Subplots are everywhere

Well done. Congratulations. What a wild ride, huh? What an adventure. Life! Full of twists and turns. Not for the faint hearted, am I right? 

Want to take a quick break? Little lie down? Teensy nap? No worries. Step this way. We’ll just press pause on the universe for a bit.

Except, ah, we can’t. Humans, though occasionally clever, haven’t figured out how to pause time quite yet. 

What you can do though, if you’re getting a bit sick of the main storyline, is to notice the sub-plots. Glance at a few of the smaller characters. Glimpse the possibilities for future plot twists. Enjoy the scenery. Step back from the central story. It will sort itself out. Indulge in the rich detail of the world you’re in.  This is a Public Service Announcement. 

Notice the setting. Imagine it written on the page for a reader for whom this is magical realism. How on earth would you describe a rainbow, or the feeling of having had a shower, or why it is a human instinct to dip and surf your hand into the breeze out a car window or cartwheel on a beach?

Look up crown shyness. It’s the effect you see when you peer up at a tall tree and all the branches avoid jutting into one another’s personal space. It’s a total mystery why tree branches are shy of one another. Hopefully nobody figures it out and it remains a noble, gentle secret that happens around us all the time, only to be noticed by people who take the time to look up.  

Seriously, the setting is often the most amazing part. Look at open fires. Look at skyscrapers with the sun belting off them and the clouds reflected in their windows. Look at the way rain comes down the bus window and some of the bigger drops use the little drops to catch up with further down drops and get up so much speed they create whole highways. Just like crown shyness, this wonderful raindrop magnetism happens all the time. Little worlds of movement and activity, a kind of natural logic, that have nothing to do with whatever it is you’re worried about.

Other great elements of the set not to be disregarded include sheds, donut vans, little winding paths carved out in the bush, hills kids can roll down, and second-hand bookshops.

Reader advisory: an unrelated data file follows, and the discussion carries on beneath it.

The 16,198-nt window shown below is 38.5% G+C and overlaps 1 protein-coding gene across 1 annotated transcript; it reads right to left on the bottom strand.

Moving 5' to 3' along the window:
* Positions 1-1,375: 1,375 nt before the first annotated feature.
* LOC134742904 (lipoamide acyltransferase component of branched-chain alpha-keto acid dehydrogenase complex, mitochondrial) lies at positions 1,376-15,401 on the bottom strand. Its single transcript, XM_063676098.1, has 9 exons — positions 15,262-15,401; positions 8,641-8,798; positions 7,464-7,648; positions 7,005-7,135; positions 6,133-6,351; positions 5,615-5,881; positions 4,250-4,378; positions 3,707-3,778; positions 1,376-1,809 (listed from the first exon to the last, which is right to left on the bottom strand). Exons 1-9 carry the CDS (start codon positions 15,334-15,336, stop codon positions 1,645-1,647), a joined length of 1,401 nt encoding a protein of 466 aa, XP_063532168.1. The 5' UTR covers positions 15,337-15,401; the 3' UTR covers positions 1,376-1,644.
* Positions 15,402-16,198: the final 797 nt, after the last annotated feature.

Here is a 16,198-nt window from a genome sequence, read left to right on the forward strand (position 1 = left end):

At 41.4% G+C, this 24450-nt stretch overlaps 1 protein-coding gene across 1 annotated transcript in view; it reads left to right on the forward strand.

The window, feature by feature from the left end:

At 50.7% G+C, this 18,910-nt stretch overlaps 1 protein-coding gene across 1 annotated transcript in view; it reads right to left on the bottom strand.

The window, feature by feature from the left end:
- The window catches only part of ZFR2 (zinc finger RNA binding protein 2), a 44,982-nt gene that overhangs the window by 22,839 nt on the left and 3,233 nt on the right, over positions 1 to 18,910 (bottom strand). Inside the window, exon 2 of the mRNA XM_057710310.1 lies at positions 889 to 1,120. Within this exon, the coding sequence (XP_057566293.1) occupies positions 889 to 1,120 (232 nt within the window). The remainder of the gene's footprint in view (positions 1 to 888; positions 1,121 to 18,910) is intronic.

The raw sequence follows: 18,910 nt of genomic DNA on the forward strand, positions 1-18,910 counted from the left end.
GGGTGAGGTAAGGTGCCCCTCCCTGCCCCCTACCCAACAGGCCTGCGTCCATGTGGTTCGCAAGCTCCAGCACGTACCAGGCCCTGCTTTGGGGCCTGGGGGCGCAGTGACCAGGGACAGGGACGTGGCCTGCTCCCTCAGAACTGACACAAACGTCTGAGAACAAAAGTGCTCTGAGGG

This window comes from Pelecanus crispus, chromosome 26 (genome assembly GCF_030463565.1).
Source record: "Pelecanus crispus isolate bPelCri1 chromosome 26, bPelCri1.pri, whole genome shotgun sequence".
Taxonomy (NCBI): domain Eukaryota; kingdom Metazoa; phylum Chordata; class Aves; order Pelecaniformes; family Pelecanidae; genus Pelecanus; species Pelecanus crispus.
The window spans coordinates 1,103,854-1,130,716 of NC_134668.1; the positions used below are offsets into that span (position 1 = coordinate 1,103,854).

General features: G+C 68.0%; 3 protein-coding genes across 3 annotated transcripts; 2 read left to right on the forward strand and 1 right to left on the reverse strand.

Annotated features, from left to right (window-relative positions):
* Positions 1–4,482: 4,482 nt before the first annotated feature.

Think about the characters. The people. The ones you know. The ones you don’t know. The fact that right now, in this instance, while you’re reading this, someone is experiencing a momentous event. Someone - NOW! - just this second, heart thumping, head full of sound - finally took the plunge and kissed someone. NOW! - this very second - the lights went down and the audience went silent on someone’s opening night and her heart flipped like a fish.  

Think about your favourite side characters. The ones you don’t see enough of but when they have a scene you sit back and really enjoy it.

Think of the special effects. The feeling of wearing new shoes. The way moisturiser feels after a walk on a windy beach. A thunderstorm. Icing.

There are other effects too. What about the bizarre non-human characters. The monsters. Bears. Crocodiles. Snakes. Politicians who snap “If I could just answer your question” at journalists before steadfastly not answering the question or indeed any question ever. Monsters are great to think about because you’re not one. You’re a human in a world where crocodiles and bears and snakes and Peter Dutton exist so you’re doing quite well really. 

Isn’t the lighting lovely. The way a car driving past in the street outside can send a triangle of light driving across your ceiling, elongating and then disappearing with the sound of the car. The way afternoon shadows make you feel a bit happy and a bit sad when really all that’s happening is that a series of objects are interrupting the sun’s journey to earth.

The sound design can be spectacular too. The sound of someone making a cup of tea in the other room: superb. The sound of beach cricket. The ABC news wafting like the smell of a Sunday roast from someone’s house when you’re walking the dog. The final siren at the footy. A bell bird. A sprinkler. The distant, insistent sound of church bells on a Sunday.

When you have a look at the mise en scene of life, you realise you’re  a small part of a series of intertwined narratives. Remember to enjoy the film. This has been a Public Service Announcement.

This is one of my columns commissioned by and printed in The Big Issues. Thanks to the Big Issue readers for having me, and please, when you can, buy a copy from a vendor.